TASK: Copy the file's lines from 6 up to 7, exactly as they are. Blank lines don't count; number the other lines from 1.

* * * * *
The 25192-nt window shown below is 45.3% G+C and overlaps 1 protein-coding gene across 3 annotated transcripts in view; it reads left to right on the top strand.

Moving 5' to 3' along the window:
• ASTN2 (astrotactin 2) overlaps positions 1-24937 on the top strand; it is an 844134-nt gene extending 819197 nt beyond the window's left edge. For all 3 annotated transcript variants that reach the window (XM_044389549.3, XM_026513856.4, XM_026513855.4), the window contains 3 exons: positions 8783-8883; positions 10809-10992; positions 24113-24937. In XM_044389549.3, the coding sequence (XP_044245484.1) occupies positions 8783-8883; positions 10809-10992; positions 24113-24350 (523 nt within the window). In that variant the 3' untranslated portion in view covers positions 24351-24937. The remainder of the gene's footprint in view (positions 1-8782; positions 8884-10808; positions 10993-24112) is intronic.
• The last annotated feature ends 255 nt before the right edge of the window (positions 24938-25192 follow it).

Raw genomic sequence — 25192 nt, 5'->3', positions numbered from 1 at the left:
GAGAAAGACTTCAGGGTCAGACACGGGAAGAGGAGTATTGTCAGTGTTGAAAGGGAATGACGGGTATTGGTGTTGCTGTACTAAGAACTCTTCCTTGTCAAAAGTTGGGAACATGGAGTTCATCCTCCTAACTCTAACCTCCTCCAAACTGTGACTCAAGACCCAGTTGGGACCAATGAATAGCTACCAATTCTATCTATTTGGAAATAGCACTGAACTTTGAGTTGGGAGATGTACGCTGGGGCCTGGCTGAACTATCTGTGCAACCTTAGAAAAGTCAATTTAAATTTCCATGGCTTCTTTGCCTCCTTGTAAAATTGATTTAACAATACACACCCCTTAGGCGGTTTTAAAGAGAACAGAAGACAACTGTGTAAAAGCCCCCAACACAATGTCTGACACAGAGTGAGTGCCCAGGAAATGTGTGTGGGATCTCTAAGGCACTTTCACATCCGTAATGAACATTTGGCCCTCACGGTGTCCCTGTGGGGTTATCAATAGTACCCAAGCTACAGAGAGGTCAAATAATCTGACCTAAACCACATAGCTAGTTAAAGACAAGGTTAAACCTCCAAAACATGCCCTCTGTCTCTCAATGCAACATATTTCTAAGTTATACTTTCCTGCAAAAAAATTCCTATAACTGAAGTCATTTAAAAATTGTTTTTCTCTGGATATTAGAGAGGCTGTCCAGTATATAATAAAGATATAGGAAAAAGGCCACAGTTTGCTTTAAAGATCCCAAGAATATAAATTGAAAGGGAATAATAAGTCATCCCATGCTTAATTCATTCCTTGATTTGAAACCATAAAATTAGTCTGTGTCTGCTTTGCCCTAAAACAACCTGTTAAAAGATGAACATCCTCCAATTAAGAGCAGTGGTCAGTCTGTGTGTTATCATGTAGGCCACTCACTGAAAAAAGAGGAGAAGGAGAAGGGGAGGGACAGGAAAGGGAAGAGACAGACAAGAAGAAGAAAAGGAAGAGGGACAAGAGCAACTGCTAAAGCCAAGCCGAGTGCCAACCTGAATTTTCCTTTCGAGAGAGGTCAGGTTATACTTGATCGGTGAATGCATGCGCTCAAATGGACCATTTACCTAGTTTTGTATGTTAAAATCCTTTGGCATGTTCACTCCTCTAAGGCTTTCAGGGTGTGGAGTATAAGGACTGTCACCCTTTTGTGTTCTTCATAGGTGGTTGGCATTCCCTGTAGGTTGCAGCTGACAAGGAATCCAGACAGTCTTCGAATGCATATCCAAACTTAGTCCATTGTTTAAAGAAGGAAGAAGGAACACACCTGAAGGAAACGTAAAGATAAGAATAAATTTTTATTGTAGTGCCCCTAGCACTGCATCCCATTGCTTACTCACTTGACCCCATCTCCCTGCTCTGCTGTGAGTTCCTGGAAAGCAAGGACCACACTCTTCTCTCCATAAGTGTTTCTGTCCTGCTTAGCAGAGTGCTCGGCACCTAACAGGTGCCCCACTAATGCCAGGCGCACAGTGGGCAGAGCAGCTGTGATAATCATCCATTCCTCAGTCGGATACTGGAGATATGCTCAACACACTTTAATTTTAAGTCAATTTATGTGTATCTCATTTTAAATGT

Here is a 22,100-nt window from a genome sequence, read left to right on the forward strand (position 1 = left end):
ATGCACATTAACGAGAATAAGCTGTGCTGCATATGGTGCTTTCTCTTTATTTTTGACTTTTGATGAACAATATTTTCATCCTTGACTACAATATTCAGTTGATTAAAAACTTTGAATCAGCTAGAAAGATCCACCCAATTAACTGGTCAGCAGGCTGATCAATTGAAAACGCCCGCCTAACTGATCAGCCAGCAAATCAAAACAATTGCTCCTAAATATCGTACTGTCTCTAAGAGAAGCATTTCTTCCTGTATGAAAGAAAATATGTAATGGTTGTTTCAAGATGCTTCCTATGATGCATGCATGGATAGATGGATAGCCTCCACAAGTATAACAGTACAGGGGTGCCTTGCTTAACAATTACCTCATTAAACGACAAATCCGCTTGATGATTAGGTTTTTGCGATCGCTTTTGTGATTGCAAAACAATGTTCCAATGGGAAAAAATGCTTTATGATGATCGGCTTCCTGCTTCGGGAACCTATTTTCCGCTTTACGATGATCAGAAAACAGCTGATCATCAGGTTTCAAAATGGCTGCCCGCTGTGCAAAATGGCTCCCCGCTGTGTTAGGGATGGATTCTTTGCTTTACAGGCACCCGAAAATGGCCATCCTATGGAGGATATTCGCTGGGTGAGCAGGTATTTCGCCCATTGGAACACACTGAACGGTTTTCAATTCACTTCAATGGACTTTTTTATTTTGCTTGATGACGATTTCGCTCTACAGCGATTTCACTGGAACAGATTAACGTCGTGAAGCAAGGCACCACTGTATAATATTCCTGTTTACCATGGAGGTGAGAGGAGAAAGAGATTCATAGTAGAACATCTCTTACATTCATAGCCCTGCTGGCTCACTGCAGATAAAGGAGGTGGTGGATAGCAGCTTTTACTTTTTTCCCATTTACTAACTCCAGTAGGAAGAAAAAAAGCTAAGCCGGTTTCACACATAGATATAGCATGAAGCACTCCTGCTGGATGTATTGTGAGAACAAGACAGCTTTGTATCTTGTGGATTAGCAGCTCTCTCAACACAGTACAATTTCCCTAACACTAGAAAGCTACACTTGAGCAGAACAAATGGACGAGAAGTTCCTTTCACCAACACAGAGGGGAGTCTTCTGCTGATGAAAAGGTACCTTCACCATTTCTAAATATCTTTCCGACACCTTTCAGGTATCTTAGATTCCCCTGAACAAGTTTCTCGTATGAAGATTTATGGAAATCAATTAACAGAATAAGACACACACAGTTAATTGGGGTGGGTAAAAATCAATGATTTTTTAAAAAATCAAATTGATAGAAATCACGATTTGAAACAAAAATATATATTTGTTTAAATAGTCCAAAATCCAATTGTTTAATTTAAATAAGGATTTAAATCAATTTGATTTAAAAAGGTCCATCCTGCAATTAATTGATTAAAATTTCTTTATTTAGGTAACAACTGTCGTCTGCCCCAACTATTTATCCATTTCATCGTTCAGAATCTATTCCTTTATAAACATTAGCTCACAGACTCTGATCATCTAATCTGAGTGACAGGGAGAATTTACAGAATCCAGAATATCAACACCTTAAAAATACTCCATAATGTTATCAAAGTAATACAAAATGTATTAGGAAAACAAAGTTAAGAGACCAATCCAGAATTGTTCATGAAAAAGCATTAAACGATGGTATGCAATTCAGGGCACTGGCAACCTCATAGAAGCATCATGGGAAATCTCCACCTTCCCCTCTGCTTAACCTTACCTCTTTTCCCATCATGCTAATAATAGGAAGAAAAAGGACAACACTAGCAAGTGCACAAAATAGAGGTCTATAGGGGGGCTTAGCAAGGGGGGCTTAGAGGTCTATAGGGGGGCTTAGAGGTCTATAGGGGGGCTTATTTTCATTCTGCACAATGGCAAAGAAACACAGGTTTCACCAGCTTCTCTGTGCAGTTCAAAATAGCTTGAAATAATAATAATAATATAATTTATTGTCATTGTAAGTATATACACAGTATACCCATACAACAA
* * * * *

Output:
GAGAAAGACTTCAGGGTCAGACACGGGAAGAGGAGTATTGTCAGTGTTGAAAGGGAATGACGGGTATTGGTGTTGCTGTACTAAGAACTCTTCCTTGTCAAAAGTTGGGAACATGGAGTTCATCCTCCTAACTCTAACCTCCTCCAAACTGTGACTCAAGACCCAGTTGGGACCAATGAATAGCTACCAATTCTATCTATTTGGAAATAGCACTGAACTTTGAGTTGGGAGATGTACGCTGGGGCCTGGCTGAACTATCTGTGCAACCTTAGAAAAGTCAATTTAAATTTCCATGGCTTCTTTGCCTCCTTGTAAAATTGATTTAACAATACACACCCCTTAGGCGGTTTTAAAGAGAACAGAAGACAACTGTGTAAAAGCCCCCAACACAATGTCTGACACAGAGTGAGTGCCCAGGAAATGTGTGTGGGATCTCTAAGGCACTTTCACATCCGTAATGAACATTTGGCCCTCACGGTGTCCCTGTGGGGTTATCAATAGTACCCAAGCTACAGAGAGGTCAAATAATCTGACCTAAACCACATAGCTAGTTAAAGACAAGGTTAAACCTCCAAAACATGCCCTCTGTCTCTCAATGCAACATATTTCTAAGTTATACTTTCCTGCAAAAAAATTCCTATAACTGAAGTCATTTAAAAATTGTTTTTCTCTGGATATTAGAGAGGCTGTCCAGTATATAATAAAGATATAGGAAAAAGGCCACAGTTTGCTTTAAAGATCCCAAGAATATAAATTGAAAGGGAATAATAAGTCATCCCATGCTTAATTCATTCCTTGATTTGAAACCATAAAATTAGTCTGTGTCTGCTTTGCCCTAAAACAACCTGTTAAAAGATGAACATCCTCCAATTAAGAGCAGTGGTCAGTCTGTGTGTTATCATGTAGGCCACTCACTGAAAAAAGAGGAGAAGGAGAAGGGGAGGGACAGGAAAGGGAAGAGACAGACAAGAAGAAGAAAAGGAAGAGGGACAAGAGCAACTGCTAAAGCCAAGCCGAGTGCCAACCTGAATTTTCCTTTCGAGAGAGGTCAGGTTATACTTGATCGGTGAATGCATGCGCTCAAATGGACCATTTACCTAGTTTTGTATGTTAAAATCCTTTGGCATGTTCACTCCTCTAAGGCTTTCAGGGTGTGGAGTATAAGGACTGTCACCCTTTTGTGTTCTTCATAGGTGGTTGGCATTCCCTGTAGGTTGCAGCTGACAAGGAATCCAGACAGTCTTCGAATGCATATCCAAACTTAGTCCATTGTTTAAAGAAGGAAGAAGGAACACACCTGAAGGAAACGTAAAGATAAGAATAAATTTTTATTGTAGTGCCCCTAGCACTGCATCCCATTGCTTACTCACTTGACCCCATCTCCCTGCTCTGCTGTGAGTTCCTGGAAAGCAAGGACCACACTCTTCTCTCCATAAGTGTTTCTGTCCTGCTTAGCAGAGTGCTCGGCACCTAACAGGTGCCCCACTAATGCCAGGCGCACAGTGGGCAGAGCAGCTGTGATAATCATCCATTCCTCAGTCGGATACTGGAGATATGCTCAACACACTTTAATTTTAAGTCAATTTATGTGTATCTCATTTTAAATGT

Here is a 22,100-nt window from a genome sequence, read left to right on the forward strand (position 1 = left end):